Over time, the idea of the industry has undergone tremendous modification and expansion as a result of legislative initiatives and legal precedents. The main causes of this change have been a lack of explicit legislative intent reflected in the statute and divergent judicial viewpoints concerning the extent of the definition.

The industry is defined as any business, trade, undertaking, manufacture, or calling of employers and includes any calling, service, employment, handicraft, or industrial occupation or avocation of workmen.[1] The evolution of the industry’s definition can be understood in three phases. The first phase is between 1950-1962; the second phase is between 1963-1978, and the last phase is post-1978.

FIRST PHASE (1950-1962)

In D.N. Banerjee’s Case,[2] the definition of the industry was interpreted for the first time. Due to the suspension of the Head Clerk and Sanitary Inspector at the municipality and the disagreement of the workers’ union, reinstatement was demanded. The municipality argued that because it is carrying out sovereign duties in accordance with the Bengal Municipality Act, it is not an industry and there is no industrial dispute. The Court ruled that even those operations that cannot be classified as trade or business are included in the definition of industry. Because sanitation and conservation are tasks that are equivalent to trade, the municipality is an industry. Thus, the Municipality of West Bengal was said to be an industry. Furthermore, the Court observed that “undertaking” and “industrial occupation or avocation” mean considerably more than what commerce or business often understands. In this case, the Court rejected the profit motive and focused on the character of the activity. In such services, a dispute between employers and workmen is an industrial dispute.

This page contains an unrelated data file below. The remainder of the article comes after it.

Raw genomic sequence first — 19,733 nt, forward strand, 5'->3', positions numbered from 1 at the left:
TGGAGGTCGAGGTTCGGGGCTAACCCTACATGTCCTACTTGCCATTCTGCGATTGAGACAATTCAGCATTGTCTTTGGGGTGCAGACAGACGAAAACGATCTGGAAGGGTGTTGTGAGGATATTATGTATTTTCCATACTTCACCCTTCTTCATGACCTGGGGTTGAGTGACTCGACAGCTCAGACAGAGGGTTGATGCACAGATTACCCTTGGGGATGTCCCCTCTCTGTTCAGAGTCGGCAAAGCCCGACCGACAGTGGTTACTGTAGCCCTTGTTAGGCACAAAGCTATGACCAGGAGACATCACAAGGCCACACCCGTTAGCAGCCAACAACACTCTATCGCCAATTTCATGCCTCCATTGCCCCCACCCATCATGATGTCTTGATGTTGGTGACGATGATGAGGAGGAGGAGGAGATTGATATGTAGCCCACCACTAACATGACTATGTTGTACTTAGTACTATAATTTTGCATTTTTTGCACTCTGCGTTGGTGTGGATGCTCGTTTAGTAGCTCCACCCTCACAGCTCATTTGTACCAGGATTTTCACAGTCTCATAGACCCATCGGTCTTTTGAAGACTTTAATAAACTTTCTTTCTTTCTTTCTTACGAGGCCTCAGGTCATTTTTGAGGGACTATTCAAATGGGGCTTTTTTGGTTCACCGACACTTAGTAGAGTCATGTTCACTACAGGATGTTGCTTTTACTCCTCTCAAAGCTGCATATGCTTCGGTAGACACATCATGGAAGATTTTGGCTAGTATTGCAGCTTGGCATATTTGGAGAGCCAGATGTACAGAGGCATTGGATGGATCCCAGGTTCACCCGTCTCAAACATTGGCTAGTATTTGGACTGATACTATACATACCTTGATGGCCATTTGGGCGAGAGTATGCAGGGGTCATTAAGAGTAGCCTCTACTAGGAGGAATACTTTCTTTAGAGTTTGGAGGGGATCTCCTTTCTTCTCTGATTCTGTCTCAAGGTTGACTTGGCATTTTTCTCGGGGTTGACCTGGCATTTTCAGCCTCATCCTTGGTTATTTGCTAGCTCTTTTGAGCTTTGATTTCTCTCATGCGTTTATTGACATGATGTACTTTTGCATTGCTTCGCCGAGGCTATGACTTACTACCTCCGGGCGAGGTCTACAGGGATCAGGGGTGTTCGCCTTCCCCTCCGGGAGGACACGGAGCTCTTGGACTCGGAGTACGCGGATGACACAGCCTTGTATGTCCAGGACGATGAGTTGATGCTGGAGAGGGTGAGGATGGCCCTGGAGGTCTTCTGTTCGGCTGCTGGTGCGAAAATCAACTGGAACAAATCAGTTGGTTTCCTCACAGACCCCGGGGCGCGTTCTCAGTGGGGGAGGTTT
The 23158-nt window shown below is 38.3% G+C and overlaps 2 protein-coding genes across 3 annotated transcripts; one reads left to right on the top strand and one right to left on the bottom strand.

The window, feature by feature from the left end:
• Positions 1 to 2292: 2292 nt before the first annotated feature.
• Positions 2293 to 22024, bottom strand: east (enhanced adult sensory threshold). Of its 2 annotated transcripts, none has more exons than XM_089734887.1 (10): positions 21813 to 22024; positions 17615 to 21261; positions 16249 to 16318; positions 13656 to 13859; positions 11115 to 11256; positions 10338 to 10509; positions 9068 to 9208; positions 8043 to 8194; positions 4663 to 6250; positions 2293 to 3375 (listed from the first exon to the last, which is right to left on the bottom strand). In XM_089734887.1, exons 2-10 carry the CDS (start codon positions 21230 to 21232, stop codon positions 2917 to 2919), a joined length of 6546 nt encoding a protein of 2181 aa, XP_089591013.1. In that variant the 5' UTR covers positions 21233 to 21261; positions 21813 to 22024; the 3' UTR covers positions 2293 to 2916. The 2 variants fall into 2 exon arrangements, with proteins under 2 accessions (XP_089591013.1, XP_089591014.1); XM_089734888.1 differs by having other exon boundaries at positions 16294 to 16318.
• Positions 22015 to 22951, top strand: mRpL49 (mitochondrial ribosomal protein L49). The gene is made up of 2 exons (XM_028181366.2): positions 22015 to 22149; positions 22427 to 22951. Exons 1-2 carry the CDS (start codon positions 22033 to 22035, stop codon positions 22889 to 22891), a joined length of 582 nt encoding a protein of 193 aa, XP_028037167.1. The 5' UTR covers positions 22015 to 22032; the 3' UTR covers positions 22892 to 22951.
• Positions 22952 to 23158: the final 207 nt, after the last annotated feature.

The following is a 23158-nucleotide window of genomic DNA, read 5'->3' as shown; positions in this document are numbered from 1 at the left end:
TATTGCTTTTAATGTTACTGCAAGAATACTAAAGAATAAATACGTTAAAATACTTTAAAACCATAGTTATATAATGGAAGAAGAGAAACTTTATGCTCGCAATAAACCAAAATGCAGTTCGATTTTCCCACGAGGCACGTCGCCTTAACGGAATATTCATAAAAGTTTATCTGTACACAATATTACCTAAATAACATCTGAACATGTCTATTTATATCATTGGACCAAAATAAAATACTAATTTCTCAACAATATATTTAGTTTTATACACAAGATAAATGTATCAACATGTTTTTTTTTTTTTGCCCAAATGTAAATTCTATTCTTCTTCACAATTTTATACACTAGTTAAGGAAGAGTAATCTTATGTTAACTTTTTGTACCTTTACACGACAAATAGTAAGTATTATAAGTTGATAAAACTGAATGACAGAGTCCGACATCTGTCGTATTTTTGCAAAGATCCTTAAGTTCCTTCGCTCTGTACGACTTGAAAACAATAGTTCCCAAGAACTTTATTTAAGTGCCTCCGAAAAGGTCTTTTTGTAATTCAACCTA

In the Corporation of the City of Nagpur Case,[3] the definition of the industry was interpreted in two parts; one part was defined from the employer’s perspective, and the other from the employee’s perspective. The main issue here was whether the activities of the Corporation come within the definition of the term industry and to what extent. The Court observed that the sovereign functions were excluded from the definition of industry. The decision talks about the primary and predominant activity test and the integrated activity test for the determination of industry. Let’s say there’s a municipal department that handles a lot of different responsibilities. If this is the case, then the primary responsibility of the department should serve as a criterion for determining whether or not the entity in question is considered an industry.